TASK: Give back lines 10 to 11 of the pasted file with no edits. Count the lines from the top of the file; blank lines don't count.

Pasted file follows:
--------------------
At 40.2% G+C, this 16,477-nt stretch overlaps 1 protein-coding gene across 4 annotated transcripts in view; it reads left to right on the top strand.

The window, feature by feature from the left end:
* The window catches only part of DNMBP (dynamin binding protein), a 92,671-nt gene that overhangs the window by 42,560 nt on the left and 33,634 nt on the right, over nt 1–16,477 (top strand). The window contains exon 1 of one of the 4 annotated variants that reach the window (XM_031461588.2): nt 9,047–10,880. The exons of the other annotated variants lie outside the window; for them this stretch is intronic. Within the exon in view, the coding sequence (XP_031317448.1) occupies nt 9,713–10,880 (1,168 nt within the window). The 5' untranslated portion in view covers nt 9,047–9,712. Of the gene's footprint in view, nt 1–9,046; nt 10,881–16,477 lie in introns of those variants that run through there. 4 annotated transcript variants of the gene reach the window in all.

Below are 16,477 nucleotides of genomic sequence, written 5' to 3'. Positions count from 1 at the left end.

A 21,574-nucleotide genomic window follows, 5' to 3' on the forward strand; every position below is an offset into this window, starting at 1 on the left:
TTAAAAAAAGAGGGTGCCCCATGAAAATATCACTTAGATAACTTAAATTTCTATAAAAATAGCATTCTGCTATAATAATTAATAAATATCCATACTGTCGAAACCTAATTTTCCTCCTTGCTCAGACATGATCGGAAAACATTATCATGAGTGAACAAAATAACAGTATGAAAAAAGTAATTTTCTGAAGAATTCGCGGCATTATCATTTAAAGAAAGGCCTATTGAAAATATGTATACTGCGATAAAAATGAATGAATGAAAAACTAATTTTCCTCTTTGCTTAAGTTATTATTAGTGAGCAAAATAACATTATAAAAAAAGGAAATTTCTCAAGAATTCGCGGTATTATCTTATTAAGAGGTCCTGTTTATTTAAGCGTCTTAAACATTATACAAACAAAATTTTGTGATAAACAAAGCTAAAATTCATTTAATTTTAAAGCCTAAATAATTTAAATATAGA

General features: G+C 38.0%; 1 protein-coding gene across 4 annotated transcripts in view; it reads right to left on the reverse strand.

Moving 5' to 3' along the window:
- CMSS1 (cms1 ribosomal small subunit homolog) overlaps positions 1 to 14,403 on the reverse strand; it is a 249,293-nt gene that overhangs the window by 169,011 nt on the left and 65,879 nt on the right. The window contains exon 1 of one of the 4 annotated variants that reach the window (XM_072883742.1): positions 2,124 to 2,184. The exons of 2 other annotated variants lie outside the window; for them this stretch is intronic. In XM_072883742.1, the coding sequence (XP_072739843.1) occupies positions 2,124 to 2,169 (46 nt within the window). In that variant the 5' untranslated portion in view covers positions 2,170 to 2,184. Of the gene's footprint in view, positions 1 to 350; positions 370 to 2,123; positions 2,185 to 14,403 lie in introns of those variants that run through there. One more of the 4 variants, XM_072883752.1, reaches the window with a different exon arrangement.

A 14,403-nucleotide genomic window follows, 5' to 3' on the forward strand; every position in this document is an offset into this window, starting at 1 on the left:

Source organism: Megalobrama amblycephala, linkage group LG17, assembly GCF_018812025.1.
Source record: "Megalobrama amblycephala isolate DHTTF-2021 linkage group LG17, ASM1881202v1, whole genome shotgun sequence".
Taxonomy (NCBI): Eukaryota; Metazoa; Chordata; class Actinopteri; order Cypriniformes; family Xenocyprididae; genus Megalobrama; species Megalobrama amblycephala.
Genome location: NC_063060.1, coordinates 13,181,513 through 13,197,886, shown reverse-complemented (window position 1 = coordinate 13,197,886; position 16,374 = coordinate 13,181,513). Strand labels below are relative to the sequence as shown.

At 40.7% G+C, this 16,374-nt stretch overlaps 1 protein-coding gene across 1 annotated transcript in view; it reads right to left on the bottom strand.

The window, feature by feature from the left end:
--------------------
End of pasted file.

A 14,403-nucleotide genomic window follows, 5' to 3' on the forward strand; every position in this document is an offset into this window, starting at 1 on the left:

Source organism: Megalobrama amblycephala, linkage group LG17, assembly GCF_018812025.1.